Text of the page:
How do you research a building like St Stephen’s Chapel? Where would you have found Yorkshire kerseys and Padua serge in the old House of Commons? In this post, former St Stephen’s Chapel project assistant Simon Neal discusses the manuscript evidence underpinning our research on the medieval royal Chapel and pre-1834 Commons chamber, and some of the stories of places and people at Westminster that it has enabled us to tell.
Until recently, historians have known little about what happened to the site of the former college of St Stephen at Westminster, except that part of St Stephen’s Chapel was used for the chamber of the House of Commons from 1548 until the great fire in 1834. However, two classes of manuscript records at The National Archives, E 351 and AO 1, shed light not only on the history of the site of the former college between the mid sixteenth and later eighteenth centuries, but also provide extensive details on works and repairs carried out to the House of Commons during this time. They outline the money spent, and the type of building works that took place, including the names of many of the people who worked on them. Examining these building accounts reveals previously unknown aspects of the history of St Stephen’s College, and its conversion following the Reformation.
The records in the class TNA E 351 are the Pipe Office copies of the declared accounts and include extensive documentation about works undertaken on royal buildings. Duplicates of these accounts can be found in the class AO 1. The series of documents concerning works and buildings begin in 1538 in the class E 351, and in 1563 in the class AO 1. The E 351 documents go up to about 1715, as in 1891 most parchment duplicates of declared accounts from 1715 to 1821 were transferred to the Bodleian Library and were destroyed in 1939. The equivalent documents in AO 1, however, appear to have survived up to about 1827.
There is not always continuous coverage in the records, which can be frustrating for the researcher. Some documents are missing in both series for certain years, especially for 1640 to 1660. The years where we have no surviving documents in either class are 1641-43, 1650-59, 1701-02 and 1703-04. This means there are about 15 rolls missing from the sequence running from 1538 to 1780. But overall, there is a wealth of manuscript material to work through.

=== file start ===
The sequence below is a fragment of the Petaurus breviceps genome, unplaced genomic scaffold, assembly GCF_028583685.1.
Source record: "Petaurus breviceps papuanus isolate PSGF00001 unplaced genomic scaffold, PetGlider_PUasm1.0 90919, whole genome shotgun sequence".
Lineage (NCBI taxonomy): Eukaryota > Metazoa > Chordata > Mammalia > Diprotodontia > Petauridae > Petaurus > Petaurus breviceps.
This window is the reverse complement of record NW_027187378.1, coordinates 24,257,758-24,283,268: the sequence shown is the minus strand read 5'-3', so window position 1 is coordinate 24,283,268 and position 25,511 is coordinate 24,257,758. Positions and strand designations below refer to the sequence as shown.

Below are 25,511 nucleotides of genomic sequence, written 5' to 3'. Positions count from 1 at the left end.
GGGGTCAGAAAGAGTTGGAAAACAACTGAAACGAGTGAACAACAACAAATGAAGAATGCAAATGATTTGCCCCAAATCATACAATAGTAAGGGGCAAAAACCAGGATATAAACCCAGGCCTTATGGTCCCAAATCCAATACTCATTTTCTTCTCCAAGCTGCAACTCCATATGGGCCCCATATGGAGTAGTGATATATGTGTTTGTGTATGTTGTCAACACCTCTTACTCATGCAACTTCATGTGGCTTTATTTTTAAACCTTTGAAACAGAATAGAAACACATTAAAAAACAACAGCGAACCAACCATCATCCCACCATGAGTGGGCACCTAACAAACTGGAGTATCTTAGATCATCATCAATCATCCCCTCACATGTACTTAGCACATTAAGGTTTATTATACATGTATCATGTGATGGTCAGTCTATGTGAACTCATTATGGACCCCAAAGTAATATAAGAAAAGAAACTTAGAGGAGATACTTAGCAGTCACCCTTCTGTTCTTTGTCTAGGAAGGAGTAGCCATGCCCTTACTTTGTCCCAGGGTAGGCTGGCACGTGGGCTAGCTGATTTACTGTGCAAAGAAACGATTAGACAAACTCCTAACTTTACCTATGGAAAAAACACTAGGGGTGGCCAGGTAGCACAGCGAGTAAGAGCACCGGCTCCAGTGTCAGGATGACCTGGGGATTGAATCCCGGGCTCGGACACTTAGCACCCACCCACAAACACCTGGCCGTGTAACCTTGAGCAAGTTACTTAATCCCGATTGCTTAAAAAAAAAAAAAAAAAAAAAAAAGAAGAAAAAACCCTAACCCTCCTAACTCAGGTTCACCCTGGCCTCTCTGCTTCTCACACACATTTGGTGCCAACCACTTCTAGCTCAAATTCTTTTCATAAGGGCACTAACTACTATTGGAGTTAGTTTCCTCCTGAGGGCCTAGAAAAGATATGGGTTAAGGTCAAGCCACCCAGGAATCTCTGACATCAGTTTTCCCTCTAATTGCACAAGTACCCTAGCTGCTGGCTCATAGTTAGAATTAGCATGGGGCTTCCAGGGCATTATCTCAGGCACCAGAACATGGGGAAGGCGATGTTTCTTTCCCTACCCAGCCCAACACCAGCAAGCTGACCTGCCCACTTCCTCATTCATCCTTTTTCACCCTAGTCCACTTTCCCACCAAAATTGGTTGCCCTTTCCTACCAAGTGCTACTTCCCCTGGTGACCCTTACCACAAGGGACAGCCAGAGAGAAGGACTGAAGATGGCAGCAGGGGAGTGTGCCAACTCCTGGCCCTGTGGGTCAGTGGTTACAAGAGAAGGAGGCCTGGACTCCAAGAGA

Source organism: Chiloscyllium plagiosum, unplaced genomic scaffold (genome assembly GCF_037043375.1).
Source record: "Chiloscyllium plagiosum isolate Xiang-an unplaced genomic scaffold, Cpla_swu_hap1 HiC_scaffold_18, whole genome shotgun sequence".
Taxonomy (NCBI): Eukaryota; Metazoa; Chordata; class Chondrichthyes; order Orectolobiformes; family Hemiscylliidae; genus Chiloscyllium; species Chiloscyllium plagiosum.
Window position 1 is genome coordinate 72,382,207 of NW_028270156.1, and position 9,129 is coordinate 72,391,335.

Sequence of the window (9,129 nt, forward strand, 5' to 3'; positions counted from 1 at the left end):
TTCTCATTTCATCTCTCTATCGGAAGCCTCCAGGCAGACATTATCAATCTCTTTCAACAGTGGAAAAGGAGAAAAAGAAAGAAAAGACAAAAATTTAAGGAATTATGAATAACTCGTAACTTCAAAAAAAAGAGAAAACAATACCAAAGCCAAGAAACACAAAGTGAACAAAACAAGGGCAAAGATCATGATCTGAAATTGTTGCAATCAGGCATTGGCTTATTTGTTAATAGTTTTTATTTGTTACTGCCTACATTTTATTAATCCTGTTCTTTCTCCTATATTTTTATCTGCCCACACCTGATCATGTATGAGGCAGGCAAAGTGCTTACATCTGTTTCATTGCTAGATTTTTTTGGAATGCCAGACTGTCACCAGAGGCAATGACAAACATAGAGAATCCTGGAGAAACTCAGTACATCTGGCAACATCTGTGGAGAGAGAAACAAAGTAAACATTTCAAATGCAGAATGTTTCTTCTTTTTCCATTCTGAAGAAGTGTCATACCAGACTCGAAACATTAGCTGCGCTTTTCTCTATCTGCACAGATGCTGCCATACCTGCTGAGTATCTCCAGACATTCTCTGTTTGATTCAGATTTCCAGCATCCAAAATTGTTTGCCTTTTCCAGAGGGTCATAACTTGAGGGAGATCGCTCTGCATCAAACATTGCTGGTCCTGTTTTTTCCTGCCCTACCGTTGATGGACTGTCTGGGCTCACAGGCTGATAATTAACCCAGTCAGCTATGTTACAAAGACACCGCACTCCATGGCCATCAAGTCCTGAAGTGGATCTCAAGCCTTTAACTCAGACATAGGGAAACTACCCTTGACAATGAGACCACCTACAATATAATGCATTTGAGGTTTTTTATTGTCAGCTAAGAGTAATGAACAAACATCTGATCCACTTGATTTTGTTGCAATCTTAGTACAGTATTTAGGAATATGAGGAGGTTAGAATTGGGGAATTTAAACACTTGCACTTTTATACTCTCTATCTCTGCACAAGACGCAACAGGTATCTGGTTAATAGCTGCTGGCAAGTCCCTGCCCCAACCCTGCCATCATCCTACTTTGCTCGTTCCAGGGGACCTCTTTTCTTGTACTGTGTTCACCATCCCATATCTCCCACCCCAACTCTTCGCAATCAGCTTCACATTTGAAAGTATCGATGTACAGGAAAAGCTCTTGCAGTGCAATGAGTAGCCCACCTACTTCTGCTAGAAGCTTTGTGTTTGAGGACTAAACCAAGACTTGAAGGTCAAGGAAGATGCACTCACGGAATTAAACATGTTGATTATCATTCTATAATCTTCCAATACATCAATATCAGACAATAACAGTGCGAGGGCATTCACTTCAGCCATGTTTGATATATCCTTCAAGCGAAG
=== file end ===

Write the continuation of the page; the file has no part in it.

The surviving rolls contain details of works that were carried out to royal buildings. Information about such properties that were in the crown’s hands between the period 1547 and 1780 can be found within the rolls, even if they were only briefly in crown possession. The site of the former St Stephen’s College only features from 1572 onwards, as it had been in the hands of various other individuals since its dissolution. However, in 1572 it escheated to the Queen on the death of Lord Hastings, and became offices for the Auditor and Tellers of the Exchequer.1
The rolls from 1564 onwards tend to contain large sections about the main royal properties such as the Tower of London, Hampton Court, Greenwich, Whitehall and the old palace of Westminster, often featuring work carried out on individual parts of these buildings. For instance, the roll covering the years 1567 to 1570 contains sections about the king’s bridge near Westminster Hall, the new building at the Exchequer, Star Chamber, the clock-house, and the Henry VII Chapel at Westminster Abbey.2 By this time, the rolls include greater information about the works that were carried out, with introductory paragraphs at the start of each section which describe them. Whether they list all the works is a matter of debate.
For the period 1660 to 1703 the records in TNA WORK 5 are also an excellent source for the architectural historian. With gaps only for 1696-97 and 1698-99, they record payments to tradesmen and others for works undertaken at various royal palaces and other buildings, including Whitehall, Hampton Court, the Tower of London, St James's Palace, Greenwich, Westminster, Nonsuch House, Audley End and the Customs House. They describe the work that was carried out in the first paragraph, before listing the workmen by name underneath with the amounts paid to them. The volumes in WORK 5 also give details of payments to other individuals, such as the master glazier, the master locksmith, and even the workman who pumped water into the stool-room at the House of Commons. The names of individuals from whom provisions were purchased are also given and details of these provisions are noted; they are often the same people who appear in the sections of task-work in E 351 and AO 1.
The House of Commons and the site of the College of St Stephen
Following the dissolution of the college of St Stephen, the site of the former college was granted to Sir Ralph Fane on 22 July 1550, “nevertheless, always excepting and completely reserving from out of the present grant to us, our heirs and successors the upper part of the chapel of the said late college, which we lately took and assigned for the house of Parliament and for holding our Parliaments there above the vault of the lower chapel or church there.”3 The first relevant reference in E 351 is in the roll for 1547 to 1559, which contains a small paragraph concerning work done to the “Parliament House sometime St Stephen's chapel.”4 This merely gives amounts that were spent but no details about the actual work that was carried out. It shows that in 1549 £344 16s 10½d was spent, indicating that significant building works were carried out on the Parliament House and that the chapel had probably been used as the Parliament House before the site was granted to Fane.